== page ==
Best Hikes in National Forests of Texas (TX)

National Forests of Texas Overview

The U.S. Forest Service manages approximately 675,000 acres of public land in Texas. This land is divided into four National Forests in east Texas and the Caddo-Lyndon B. Johnson National Grasslands in northeast Texas. These public lands are administered under multiple-use management to protect and obtain the greatest benefit from all forest resources: recreation, timber, range, fish and wildlife, soil and water and minerals.

Angelina National Forest

Located in the heart of east Texas, the 153,179-acre Angelina National Forest is located in Angelina, Nacogdoches, San Augustine and Jasper counties. The forest lies in the Neches River Basin and on the north and south shores of Sam Rayburn Reservoir, a 114,500-acre lake on the Angelina River formed by the construction of Sam Rayburn Dam in the early 1960’s.

Davy Crockett National Forest

The Davy Crockett National Forest, named for the legendary pioneer, contains more than 160,000 acres of East Texas woodlands, streams, recreation areas, and wildlife habitat. Located in Houston and Trinity Counties, the forest is centrally located within the Neches and Trinity River basins.

Sabine National Forest

Located in the piney woods of east Texas, the 160,656-acre Sabine National Forest is the easternmost of the four national forests of Texas and forms part of the boundary between Texas and Louisiana. The forest is situated on the western slopes of the Sabine River watershed within Sabine, San Augustine, Shelby, Jasper, and Newton counties.

Sam Houston National Forest

Sam Houston National Forest, one of four National Forests of Texas, is located 50 miles north of Houston. The forest contains 163,037 acres between Huntsville, Conroe, Cleveland and Richards. Several of the hikes in Sam Houston National Forest are either uneventful or too short to mention. The main hiking attraction is the 129-mile Lone Star Hiking Trail that runs west to east from Richards, TX to Cleveland, TX. Thru-hiking would take 7-10 days or you can tackle it in sections based on what part of the trail you would like to explore.

Nearest Metro AreaHouston, TX
Area Size637,743 miles
EstablishedOctober 13, 1936
Hiking Trails182 miles

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Trailhead Traveler’s Recommended Best Hikes in the National Forests of Texas

(*** = best hikes in National Forests of Texas)

Four C National Recreation Trail – 20.1 miles one-way (Davy Crockett)***
4 C Trailhead, Photo by US Department of Agriculture

This 20-mile-long trail begins at Ratcliff Lake Recreation Area and ends at the Neches Bluff Overlook. Named for the Central Coal and Coke Company, which logged virgin timber in the area, the Four C Trail follows some abandoned tramways built by that company. The area around the trail is a forest that grew after the company completed its logging operation in the early 1920s. The sawmill was located at Ratcliff Lake, which served as a log pond. The northern trailhead is located at Neches Bluff Overlook which offers a panoramic view of pine-hardwood forests in the Neches River bottomlands with picnic and primitive camping facilities.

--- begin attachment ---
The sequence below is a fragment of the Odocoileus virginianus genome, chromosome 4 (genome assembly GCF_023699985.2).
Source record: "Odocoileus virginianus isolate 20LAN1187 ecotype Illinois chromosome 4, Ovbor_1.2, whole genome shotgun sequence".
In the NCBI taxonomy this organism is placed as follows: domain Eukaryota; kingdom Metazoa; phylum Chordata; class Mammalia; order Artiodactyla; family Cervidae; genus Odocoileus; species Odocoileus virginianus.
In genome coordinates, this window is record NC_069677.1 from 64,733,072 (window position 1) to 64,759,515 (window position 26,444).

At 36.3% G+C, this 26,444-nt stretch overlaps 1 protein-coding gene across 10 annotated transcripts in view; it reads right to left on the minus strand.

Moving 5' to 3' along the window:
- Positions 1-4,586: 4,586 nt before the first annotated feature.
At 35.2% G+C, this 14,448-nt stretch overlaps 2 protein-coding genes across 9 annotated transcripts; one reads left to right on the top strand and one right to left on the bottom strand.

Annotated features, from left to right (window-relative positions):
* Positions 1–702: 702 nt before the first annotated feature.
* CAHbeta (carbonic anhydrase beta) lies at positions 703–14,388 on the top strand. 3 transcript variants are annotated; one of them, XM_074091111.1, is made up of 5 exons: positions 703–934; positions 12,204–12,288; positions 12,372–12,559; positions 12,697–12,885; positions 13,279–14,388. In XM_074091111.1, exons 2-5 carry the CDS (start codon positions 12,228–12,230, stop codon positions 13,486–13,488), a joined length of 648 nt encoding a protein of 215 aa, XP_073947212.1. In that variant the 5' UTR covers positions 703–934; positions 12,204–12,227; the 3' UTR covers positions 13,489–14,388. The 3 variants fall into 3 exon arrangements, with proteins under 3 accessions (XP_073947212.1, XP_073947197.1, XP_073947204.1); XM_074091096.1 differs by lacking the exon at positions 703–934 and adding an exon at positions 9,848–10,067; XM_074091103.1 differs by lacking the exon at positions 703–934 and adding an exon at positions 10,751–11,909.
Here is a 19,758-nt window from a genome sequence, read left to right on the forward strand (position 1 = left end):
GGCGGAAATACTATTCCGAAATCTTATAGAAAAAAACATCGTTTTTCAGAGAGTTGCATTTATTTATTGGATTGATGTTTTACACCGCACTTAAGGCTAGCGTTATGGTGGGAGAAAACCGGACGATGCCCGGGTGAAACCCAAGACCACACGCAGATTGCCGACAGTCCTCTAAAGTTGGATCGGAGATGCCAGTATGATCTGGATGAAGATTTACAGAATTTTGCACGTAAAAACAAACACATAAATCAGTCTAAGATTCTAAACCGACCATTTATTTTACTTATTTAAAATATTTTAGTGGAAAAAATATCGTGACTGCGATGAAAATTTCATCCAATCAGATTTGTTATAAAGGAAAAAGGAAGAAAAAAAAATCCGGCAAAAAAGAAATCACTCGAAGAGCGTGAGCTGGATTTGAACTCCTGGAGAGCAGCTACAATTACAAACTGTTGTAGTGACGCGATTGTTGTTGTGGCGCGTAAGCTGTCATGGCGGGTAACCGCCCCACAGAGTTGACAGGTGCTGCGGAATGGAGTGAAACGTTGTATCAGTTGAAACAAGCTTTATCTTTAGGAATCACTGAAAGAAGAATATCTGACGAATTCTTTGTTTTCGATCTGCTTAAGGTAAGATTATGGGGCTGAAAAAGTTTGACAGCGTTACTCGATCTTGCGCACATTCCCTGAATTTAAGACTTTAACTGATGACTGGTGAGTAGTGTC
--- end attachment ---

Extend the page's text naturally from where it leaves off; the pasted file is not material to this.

Lone Star Hiking Trail – 129.0 miles one-way (Sam Houston)***
Lone Star Hiking Trail, Photo by US Department of Agriculture

This 129-mile National Recreation Trail meanders the breadth of the Sam Houston National Forest passing through the eastern edge of the forest near Montague Church on FM 1725 close to Cleveland, Texas to the extreme western edge near Richards, Texas. Sections of the trail cross private property and public road rights-of-way. The terrain is relatively flat with some wet areas; and bridges allow for easy creek crossings. The southern portion of the trail follows an old railroad tramway.

Trailhead parking areas are at the main access points, but because the trail is intended to be primitive, there are no restroom facilities. See below for some of the more popular sections that are on the western half of the trail. If you do not wish to do an ‘out and back’, try setting up a multi-car shuttle at the various trailheads! Popular sections include:

Section 1 – 17.7 miles out and back

Near Richards, parking off of FS 219

Kelly / Caney Creek Section 2 – 14.2 miles out and back

Parking off of Bethel Road, FS 211

Stubblefield Section 3 – 25.8 miles out and back

Parking on gravel road off Highway 1375

Four Notch Loop Section 6 – 9.8 mile loop

Parking near Four Notch Camp

Sawmill Hiking Trail – 5.4 miles out and back (Angelina)

The Sawmill Hiking Trail winds between Bouton Lake and Boykin Springs recreation areas. There is a 3/4-mile spur near the middle portion of the trail leading to the abandoned Aldridge Sawmill site. Part of the trail follows an old tramway, used until 1920 to haul logs to the sawmills. Portions of old bridges and sawmill ruins can be seen at various points along the trail. A trail map is available at the District Ranger’s office and at the trailhead at Boykin Springs.

Trail Tamers + Tall Pines Trails – 2.4 mile loop (Davy Crockett)***
Ratcliff Lake, Photo by US Forest Service – Southern Region

This is a combination of 2 short trails near Ratcliff Lake. Interpretive panels along the boardwalk describe some of the valuable natural resources protected within Davy Crockett National Forest.

Trail Between the Lakes – 28.0 miles one-way (Sabine)

The 28-mile Trail Between the Lakes hiking trail extends from Lakeview Recreation Area on Toledo Bend Reservoir to Highway 96 near Sam Rayburn Reservoir. The trail is easy to follow. It is marked with 2″ x 4″ aluminum, rectangular-shaped tags which are attached to trees at a height of 5 feet above the ground in both directions. 

Featured Image: Swamp in Sam Houston National Forest, Photo by Fredlyfish4

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